Blogging with Flock

Over the past couple of days I’ve been playing around with Flock. Quoting from their website:

“Flock is an amazing web browser built on fast and secure Mozilla technologies. View and share photos with an innovative new photo bar in the browser. Subscribe to your favorite websites to get the freshest content automatically, in summaries that are easy to save and blog.Search more quickly, more effectively, and more richly with the innovative Flock Search Toolbar

So that’s the sales pitch. I’ve had a bit of a play around with most of these features so I’ll give you a quick rundown.

Photo Bar: This is actually a handy little feature. In essence you can click a little button up next to the ‘Home’ button and a bar appears across the top of the webpage with your photostream from flickr or photobucket (whichever you elect).

You can upload photo’s using the inbuilt inbuilt photo-uploader which brings up a new window with a drag and drop interface from your computer and simple crop and rotate tools. From here you can title, describe and tag your photo’s, set public/private and also select which album the photo’s go in.

The photo bar also allows you to add friends flickr streams so that you can view their photo’s on the bar instead of your own. There is a simple drop-down interface to swap between accounts.

My favorite feature of the Photo bar, however; is the ability to drag a photo from your Photo Bar to the blogging tool. Like, for example, this photo I took last year at Bright.

RSS Reader: The RSS Reader in Flock is based on the Sage reader in Firefox. I’ve actually used Sage before and to be honest it’s not really to my taste, so I haven’t really played with this much.

Blogging Tool: I’m undecided on the blogging tool in flock. It has some very useful features. I am able to open a new blog post with a simple keyboard shortcut and I can comment on a webpage, image or piece of selected text by right-clicking and then clicking ‘Blog this’ from the drop-down menu. There is also a ‘Web Snippets’ tool which allows you to drag text or images from a website to a clipboard for future use and, of course, the drag and drop interaction with the Photo Bar.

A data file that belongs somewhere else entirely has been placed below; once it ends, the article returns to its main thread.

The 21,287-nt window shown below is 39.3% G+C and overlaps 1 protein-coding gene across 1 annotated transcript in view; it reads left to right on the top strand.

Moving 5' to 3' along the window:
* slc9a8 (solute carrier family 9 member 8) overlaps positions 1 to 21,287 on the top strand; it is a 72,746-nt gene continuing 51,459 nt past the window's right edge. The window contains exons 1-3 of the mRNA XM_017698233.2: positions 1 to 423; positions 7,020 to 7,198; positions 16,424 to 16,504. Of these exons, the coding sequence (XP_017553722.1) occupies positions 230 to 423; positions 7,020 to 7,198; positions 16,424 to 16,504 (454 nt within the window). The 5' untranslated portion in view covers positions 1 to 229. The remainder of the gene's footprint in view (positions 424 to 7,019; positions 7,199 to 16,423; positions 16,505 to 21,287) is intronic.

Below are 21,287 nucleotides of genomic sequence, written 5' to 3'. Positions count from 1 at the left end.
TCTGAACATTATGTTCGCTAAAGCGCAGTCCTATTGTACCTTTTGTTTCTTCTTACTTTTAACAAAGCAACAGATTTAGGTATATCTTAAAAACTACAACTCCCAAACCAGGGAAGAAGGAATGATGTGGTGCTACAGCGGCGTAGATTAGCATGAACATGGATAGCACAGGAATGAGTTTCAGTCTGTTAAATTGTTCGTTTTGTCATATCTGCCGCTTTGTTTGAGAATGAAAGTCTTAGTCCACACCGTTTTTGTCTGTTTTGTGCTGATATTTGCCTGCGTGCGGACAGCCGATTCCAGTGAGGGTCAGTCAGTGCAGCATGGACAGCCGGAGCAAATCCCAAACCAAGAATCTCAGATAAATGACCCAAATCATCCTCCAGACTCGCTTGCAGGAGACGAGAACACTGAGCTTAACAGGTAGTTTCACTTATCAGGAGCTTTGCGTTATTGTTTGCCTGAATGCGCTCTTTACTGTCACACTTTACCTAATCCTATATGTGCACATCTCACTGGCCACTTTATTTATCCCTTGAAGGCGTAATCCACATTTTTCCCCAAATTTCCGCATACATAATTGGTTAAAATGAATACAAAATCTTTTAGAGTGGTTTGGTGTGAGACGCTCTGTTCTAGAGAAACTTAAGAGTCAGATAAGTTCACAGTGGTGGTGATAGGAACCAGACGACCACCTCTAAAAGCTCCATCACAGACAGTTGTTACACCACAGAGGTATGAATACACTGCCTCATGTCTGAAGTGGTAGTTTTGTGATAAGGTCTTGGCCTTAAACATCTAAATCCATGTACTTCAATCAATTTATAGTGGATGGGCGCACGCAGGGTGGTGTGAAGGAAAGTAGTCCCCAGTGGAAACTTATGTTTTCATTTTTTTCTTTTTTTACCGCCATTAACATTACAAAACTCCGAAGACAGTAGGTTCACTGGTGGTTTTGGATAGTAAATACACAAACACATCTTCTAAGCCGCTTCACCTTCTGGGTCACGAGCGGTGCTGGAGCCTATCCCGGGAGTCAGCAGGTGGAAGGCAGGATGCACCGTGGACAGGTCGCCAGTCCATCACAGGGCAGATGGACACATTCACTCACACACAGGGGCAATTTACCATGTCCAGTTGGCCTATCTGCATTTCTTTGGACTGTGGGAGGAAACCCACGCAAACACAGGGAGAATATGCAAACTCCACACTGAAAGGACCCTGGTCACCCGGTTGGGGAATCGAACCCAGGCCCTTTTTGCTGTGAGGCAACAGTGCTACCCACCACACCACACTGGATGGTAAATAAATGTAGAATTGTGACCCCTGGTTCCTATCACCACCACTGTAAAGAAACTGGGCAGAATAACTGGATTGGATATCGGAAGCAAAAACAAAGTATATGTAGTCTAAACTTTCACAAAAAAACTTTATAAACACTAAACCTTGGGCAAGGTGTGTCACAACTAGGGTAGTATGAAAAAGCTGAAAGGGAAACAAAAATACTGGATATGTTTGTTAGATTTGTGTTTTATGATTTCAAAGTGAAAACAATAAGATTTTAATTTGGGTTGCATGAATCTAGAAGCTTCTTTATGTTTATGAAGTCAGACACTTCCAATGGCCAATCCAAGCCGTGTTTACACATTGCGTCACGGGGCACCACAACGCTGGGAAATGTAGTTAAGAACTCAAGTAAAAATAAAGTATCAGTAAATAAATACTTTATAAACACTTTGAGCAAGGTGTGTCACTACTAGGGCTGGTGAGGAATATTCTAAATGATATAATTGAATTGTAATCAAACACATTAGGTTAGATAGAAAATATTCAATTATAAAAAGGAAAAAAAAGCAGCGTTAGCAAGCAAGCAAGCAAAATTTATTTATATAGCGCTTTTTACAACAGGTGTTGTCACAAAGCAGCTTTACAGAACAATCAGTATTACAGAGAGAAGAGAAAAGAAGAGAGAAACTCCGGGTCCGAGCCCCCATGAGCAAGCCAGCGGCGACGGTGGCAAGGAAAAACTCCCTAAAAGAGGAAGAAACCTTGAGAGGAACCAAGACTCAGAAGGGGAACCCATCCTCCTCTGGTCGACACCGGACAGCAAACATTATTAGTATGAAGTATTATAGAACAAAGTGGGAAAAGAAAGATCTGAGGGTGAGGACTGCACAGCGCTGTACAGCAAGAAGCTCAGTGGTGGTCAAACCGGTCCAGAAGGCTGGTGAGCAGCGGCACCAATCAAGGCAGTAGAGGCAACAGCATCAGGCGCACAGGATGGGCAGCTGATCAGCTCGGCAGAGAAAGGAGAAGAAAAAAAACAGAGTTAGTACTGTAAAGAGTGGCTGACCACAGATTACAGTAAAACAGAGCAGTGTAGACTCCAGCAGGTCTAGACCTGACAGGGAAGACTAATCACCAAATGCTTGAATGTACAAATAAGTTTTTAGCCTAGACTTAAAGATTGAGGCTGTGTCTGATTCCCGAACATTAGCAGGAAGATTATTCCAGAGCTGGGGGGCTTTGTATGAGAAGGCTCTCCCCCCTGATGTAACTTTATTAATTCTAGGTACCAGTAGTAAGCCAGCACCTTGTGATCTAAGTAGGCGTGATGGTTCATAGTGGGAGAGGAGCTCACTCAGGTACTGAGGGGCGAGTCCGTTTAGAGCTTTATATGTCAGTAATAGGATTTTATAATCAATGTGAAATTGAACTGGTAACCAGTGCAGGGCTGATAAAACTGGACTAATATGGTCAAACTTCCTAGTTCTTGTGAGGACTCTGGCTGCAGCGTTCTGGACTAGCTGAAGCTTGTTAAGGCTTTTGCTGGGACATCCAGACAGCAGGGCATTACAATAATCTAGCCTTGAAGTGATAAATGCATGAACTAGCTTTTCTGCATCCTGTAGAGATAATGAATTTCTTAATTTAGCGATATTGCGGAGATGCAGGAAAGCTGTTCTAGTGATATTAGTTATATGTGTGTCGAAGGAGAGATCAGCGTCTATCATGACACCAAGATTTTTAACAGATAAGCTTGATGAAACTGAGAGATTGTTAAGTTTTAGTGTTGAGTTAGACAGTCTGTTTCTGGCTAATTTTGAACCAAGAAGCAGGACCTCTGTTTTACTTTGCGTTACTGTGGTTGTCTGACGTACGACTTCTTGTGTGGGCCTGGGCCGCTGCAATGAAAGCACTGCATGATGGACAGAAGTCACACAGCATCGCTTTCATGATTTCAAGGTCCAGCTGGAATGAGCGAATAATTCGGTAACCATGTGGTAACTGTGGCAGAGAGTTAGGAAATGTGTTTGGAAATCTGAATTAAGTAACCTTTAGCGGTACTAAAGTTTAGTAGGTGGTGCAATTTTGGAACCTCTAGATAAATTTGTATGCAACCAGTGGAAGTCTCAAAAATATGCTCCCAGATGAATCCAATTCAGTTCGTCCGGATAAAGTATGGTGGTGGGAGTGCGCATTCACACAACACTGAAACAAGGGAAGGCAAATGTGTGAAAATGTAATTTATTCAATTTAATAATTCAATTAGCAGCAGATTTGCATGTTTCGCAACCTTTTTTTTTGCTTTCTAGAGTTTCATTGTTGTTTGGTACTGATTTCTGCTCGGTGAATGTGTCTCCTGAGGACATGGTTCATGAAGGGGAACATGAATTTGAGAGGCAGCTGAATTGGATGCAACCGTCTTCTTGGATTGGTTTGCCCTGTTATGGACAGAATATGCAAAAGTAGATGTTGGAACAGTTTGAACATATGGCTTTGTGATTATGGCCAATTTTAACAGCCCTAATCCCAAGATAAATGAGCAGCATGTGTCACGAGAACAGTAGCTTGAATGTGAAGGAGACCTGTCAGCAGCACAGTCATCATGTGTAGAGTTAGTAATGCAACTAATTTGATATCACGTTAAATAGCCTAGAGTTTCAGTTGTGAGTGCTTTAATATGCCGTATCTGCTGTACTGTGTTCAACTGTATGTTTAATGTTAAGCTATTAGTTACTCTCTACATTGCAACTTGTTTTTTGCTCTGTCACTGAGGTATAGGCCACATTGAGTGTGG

However there are also several missing features which bug me. The tagging feature only enters Technorati tag html at the bottom of the post rather than the inbuilt labels in blogger which I prefer and text formatting is a little harder with no alignment options, text colour options or ‘quote’ buttons which I have become accustomed to.

On the other hand the spell-check is very well implemented and you can save drafts to your hard drive.

I think opinions on the Blogging Tool are likely to be mixed and its rather a matter of individual taste and usage. I’m not sure whether I will use it regularly, but its certainly useful for when you want to write a quick blog comment on something.

Search Tool: The search tool is, well, just a search tool really. I’ve heard some good things about its features but I haven’t really noticed a significant difference.

Overall I’m quite impressed with Flock. Anything you can do in Firefox will work with Flock and it has a couple of extra features which are kinda fun.

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Blogged with Flock

The perfect Espresso (and how handy is Podscope?)

A recent episode of G’day World (G’DAY WORLD 190 – Evan Maloney: Paid Blogger, Screenwriter, Tough Guy) got me thinking about coffee. This Christmas my sister Naomi, knowing about my caffeine addiction, bought me a coffee machine. So far I’ve been making fairly average cappuccinos with very little care or consistency. Just your typical garden variety someone-bought-me-a-coffee-machine-for-Christmas-style coffee.

But now that’s not enough. See in this particular episode of G’day World Cam mentions that on that particular morning he’d made his first perfect cafe latte. He seemed to be pleased as punch. Which made me think, why am I settling for an average coffee when I could with some practice make a really good coffee?

So I’ve decided to start learning and practicing. I’ve been reading various articles on coffee making (I’ve bookmarked The espresso guide and How to present a latte) I’m going to pick up some proper espresso cups and a milk jug, and I’m going to make a lot of coffee.

I’m thinking it might be fun to photograph my progress and keep an ongoing log so that anyone who knows good coffee can feel appropriately smug about how poor my early efforts are.

On a completely different note I just tried out Podscope for the first time. In their words:

Podscope lets you search the spoken word for audio and video that interests you.

I used it because I couldn’t remember precisely which episode of G’day World Cam mentioned his perfect latte in. So I used Podscope to find it 🙂 It certainly still has some kinks to iron out. For example ‘espresso’ wouldn’t come up with his podcast nor would ‘latte’ however ‘coffee’ worked perfectly and I eventually found what I was after. Overall I was very impressed! It will even play a short clip containing the search term in context so you can figure out whether you have the right podcast. I definitely think it’s something worth playing with and I’m sure they’ll tidy up the speech recognition over time.

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